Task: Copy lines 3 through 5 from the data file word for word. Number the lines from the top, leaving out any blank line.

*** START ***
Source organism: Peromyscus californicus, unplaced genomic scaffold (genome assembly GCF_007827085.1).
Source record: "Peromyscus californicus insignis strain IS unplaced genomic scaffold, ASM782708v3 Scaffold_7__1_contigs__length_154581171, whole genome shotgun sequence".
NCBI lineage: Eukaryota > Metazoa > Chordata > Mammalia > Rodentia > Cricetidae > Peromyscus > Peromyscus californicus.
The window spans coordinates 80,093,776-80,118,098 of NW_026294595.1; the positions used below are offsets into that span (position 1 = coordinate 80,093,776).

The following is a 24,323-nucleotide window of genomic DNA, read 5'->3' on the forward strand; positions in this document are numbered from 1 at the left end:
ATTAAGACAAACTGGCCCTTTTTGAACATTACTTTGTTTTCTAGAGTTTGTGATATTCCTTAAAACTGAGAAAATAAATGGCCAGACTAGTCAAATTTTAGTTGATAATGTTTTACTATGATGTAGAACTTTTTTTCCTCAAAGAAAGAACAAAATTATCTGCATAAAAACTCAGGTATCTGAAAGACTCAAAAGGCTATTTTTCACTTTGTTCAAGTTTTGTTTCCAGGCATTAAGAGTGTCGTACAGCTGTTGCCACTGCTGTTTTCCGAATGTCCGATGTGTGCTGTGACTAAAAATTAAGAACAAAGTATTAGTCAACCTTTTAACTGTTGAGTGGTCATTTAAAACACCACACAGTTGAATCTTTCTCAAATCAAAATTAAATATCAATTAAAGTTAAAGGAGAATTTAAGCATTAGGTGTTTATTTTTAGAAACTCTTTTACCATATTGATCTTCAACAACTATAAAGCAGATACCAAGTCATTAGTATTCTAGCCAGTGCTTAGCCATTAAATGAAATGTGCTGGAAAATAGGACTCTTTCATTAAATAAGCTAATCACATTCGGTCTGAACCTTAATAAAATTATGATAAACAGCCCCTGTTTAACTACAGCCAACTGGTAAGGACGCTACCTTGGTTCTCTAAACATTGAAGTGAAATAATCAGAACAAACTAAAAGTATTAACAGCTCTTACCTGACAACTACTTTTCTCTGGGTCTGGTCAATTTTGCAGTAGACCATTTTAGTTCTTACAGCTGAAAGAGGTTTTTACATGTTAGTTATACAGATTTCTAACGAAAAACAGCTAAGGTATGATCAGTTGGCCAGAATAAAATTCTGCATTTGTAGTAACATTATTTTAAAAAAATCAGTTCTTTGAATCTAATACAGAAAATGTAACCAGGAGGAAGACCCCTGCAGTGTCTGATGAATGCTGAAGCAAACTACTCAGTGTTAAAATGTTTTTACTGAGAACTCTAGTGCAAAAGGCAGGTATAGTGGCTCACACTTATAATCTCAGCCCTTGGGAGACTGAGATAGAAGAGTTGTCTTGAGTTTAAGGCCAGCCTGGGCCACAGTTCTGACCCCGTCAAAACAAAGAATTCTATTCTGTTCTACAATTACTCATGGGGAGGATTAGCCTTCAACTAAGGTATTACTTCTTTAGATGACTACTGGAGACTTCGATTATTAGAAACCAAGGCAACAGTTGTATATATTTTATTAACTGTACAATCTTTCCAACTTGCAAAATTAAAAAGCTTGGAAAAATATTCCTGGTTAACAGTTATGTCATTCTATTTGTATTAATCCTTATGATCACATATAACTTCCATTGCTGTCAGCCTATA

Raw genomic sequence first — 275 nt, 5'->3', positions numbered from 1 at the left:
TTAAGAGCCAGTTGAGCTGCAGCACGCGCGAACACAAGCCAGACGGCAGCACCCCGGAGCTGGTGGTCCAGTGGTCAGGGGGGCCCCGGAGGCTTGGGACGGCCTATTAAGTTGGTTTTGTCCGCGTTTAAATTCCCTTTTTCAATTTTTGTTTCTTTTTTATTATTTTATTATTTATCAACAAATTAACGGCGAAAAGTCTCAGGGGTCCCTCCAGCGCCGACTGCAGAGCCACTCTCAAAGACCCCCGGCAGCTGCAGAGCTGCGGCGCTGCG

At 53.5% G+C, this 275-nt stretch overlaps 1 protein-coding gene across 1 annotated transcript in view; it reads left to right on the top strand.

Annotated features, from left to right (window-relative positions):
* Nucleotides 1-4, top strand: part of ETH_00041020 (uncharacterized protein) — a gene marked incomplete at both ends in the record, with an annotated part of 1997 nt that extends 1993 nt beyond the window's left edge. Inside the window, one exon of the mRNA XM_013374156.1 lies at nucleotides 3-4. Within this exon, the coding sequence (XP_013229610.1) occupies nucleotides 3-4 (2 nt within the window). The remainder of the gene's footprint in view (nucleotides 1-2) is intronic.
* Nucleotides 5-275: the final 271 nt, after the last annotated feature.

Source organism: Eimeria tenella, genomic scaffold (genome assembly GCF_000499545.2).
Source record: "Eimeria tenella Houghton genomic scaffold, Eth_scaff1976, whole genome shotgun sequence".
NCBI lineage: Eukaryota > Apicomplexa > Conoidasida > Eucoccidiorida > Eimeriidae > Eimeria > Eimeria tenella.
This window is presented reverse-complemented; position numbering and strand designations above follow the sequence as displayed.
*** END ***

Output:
NCBI lineage: Eukaryota > Metazoa > Chordata > Mammalia > Rodentia > Cricetidae > Peromyscus > Peromyscus californicus.
The window spans coordinates 80,093,776-80,118,098 of NW_026294595.1; the positions used below are offsets into that span (position 1 = coordinate 80,093,776).

The following is a 24,323-nucleotide window of genomic DNA, read 5'->3' on the forward strand; positions in this document are numbered from 1 at the left end: